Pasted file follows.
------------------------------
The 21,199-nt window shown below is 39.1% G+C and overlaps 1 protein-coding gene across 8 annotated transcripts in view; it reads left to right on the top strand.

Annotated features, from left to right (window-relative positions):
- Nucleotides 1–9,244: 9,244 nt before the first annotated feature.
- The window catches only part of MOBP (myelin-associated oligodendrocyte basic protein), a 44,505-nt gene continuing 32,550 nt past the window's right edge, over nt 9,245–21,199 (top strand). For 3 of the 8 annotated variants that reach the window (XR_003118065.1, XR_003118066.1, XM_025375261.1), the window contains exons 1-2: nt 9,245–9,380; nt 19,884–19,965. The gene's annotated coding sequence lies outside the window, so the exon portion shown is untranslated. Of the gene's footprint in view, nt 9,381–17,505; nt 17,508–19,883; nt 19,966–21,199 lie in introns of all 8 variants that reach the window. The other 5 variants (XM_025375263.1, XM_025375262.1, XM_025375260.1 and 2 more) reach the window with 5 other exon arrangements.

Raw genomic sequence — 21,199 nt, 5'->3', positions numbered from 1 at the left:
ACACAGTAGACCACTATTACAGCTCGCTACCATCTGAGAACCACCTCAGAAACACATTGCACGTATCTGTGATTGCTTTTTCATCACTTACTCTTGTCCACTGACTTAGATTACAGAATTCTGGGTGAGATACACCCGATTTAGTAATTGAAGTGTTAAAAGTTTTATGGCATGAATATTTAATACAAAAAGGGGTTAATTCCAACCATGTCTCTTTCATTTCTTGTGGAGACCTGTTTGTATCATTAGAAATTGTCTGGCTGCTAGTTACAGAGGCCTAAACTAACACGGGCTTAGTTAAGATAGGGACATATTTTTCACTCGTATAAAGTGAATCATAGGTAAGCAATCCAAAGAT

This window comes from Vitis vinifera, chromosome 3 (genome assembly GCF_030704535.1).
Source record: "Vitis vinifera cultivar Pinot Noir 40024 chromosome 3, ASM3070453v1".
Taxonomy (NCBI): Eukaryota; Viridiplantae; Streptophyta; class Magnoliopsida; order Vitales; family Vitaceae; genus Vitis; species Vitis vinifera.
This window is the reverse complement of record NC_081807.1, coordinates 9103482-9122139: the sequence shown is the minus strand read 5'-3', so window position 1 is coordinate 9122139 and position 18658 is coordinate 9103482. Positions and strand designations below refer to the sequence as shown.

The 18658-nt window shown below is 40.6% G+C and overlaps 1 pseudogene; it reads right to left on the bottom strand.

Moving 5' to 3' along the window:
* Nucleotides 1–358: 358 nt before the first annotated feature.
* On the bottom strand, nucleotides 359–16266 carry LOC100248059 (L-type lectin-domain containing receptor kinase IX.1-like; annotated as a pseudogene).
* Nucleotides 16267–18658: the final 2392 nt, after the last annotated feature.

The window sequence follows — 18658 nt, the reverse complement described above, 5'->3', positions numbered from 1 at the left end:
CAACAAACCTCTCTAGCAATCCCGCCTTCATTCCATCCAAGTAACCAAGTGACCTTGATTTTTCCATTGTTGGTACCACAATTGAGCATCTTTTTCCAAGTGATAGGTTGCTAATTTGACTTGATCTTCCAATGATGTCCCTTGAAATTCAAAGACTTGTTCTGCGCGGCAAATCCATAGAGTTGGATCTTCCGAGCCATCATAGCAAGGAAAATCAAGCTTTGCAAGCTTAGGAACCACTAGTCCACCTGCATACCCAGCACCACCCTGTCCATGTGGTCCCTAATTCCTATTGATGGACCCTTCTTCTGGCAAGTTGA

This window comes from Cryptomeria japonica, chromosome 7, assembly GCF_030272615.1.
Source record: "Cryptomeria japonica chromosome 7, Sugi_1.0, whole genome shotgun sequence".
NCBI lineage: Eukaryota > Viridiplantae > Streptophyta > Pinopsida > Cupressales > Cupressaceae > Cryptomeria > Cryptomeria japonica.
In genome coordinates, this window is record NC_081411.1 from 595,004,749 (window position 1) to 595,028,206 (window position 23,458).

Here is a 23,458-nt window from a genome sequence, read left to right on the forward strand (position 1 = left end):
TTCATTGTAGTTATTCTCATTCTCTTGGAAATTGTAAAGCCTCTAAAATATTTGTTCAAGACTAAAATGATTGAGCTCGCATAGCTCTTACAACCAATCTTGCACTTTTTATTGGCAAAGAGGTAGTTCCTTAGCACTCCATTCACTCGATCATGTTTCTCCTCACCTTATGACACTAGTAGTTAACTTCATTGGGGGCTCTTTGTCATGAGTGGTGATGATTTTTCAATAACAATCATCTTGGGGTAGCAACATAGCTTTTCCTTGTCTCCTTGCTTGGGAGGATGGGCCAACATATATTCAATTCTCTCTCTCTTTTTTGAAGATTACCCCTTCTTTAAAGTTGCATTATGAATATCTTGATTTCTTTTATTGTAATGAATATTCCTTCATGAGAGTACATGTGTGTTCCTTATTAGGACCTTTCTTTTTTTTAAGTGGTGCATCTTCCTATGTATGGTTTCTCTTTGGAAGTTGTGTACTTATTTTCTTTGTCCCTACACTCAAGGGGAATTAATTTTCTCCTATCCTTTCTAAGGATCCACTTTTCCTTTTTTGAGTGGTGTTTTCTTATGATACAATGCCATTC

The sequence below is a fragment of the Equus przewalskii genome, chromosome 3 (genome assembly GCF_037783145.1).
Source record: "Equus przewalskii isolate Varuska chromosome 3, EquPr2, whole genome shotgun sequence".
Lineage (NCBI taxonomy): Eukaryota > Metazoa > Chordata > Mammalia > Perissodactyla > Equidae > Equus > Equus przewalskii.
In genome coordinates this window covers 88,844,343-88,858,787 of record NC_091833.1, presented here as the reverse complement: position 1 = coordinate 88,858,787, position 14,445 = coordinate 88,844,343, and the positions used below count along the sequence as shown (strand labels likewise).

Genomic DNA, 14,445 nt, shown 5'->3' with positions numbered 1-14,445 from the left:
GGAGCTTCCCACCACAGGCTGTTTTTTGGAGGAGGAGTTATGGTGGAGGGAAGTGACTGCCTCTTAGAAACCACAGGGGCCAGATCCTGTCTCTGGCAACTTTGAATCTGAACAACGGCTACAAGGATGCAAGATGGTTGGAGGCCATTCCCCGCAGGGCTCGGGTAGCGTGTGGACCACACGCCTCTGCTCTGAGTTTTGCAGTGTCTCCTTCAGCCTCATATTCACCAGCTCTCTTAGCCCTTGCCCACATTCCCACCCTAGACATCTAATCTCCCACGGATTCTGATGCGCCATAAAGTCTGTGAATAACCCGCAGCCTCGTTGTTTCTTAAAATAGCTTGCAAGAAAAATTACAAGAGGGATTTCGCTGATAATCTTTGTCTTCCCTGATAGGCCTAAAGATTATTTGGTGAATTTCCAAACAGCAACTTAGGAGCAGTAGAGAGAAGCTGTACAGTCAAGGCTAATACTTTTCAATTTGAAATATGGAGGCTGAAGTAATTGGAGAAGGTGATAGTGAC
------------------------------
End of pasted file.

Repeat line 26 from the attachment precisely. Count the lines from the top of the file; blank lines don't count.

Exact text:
Lineage (NCBI taxonomy): Eukaryota > Metazoa > Chordata > Mammalia > Perissodactyla > Equidae > Equus > Equus przewalskii.